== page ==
Now there are “cracks in the lowest-cost plays,” and a “sharp retrenchment in gas prices is beginning to impact liquids-rich drilling,” Jayaram said. “The bear case is when gas prices rebound, there is a mountain of gas waiting to come back, but returns do not support this view.” Winter weather, “as always, is the key,” he said.

Natural gas continues to have “powerful demand trends” from the chemical industry and because of coal switching for power demand. In addition, gas “appears to be on the ‘right side’ of the upcoming policy debate.” However, a “near-term pause is likely given price-sensitive power demand and flat production,” said the analyst.

Is it time for a contrarian call? It’s getting close, he said. “Gas futures have plummeted, and the market has now discounted weak gas prices. The question shifts to the timing of the recovery.”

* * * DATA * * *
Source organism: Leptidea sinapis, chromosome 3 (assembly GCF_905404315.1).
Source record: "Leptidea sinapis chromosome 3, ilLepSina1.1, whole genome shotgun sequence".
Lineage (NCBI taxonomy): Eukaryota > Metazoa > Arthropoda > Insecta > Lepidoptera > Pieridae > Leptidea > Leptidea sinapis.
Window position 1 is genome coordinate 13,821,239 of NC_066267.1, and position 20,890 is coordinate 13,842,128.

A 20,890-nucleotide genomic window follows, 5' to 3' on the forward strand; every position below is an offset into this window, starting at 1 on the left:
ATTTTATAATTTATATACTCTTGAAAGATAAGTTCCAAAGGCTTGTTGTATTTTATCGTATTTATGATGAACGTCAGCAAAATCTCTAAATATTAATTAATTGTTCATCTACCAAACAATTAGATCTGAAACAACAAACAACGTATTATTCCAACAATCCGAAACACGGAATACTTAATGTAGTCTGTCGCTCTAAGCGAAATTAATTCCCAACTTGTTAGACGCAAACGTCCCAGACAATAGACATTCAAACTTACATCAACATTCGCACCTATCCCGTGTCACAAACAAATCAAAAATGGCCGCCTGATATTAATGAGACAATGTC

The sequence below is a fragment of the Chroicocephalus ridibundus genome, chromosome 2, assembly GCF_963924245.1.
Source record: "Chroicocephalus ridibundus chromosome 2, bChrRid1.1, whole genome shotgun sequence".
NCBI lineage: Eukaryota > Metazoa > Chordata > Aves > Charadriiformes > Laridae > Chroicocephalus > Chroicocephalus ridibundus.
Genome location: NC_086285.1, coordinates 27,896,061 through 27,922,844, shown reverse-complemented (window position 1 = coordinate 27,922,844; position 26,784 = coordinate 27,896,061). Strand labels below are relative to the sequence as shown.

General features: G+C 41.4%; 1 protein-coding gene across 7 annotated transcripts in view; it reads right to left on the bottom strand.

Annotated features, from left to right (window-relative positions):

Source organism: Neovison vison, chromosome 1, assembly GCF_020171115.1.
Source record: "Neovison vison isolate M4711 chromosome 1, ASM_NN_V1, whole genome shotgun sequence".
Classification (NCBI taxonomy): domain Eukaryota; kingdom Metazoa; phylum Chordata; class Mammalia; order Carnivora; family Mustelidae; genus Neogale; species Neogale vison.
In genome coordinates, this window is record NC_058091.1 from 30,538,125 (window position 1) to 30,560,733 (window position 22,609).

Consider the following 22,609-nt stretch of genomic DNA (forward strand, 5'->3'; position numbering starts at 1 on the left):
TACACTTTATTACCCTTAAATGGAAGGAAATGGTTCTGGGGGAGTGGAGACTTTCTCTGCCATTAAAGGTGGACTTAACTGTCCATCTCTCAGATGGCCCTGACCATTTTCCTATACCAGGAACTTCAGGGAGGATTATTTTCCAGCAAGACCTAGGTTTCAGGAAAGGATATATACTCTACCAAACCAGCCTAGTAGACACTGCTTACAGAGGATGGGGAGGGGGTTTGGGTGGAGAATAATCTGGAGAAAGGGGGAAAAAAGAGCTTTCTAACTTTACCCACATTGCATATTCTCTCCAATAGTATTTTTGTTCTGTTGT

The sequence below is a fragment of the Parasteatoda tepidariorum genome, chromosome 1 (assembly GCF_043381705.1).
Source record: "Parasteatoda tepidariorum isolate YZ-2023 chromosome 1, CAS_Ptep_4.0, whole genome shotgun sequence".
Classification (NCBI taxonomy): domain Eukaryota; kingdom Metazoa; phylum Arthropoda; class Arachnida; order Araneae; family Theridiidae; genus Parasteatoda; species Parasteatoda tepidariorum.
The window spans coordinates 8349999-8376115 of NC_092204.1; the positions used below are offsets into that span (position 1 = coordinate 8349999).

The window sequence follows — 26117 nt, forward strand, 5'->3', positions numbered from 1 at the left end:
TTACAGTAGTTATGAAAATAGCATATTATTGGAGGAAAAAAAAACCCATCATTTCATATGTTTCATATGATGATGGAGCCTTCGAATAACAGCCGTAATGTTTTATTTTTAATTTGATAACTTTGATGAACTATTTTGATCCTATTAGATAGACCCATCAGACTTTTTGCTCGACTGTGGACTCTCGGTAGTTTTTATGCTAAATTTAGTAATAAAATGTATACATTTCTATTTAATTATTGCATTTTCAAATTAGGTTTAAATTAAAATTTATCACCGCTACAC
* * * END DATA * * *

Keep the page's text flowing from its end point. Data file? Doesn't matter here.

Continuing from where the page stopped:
The analyst acknowledged that the consensus isn’t constructive on gas prices, which are “below the marginal coast of production in nearly every basin” in the U.S. onshore. A “minority of gas bulls are citing the imminent collapse in Haynesville and Barnett” shale production. An inflection point is coming next year. “Efficiencies will elongate the timing of the gas reset…Advances in stimulation and horizontal drilling have massively compressed cycle time.”

According to Credit Suisse, it took nine years for the Barnett Shale to reach 5 Bcf/d, while the Haynesville completed the same feat in less than three years. The Marcellus and Fayetteville shales are “set to top 3 Bcf/d in the next few months.” The Marcellus play has yet to hit an “efficiency zone” because of two things: infrastructure bottlenecks and E&Ps are motivated to “earn” acreage. “A flood of Marcellus production is likely in coming quarters given hundreds of wells behind the pipe, which will keep a lid on gas prices, despite activity curtailments.”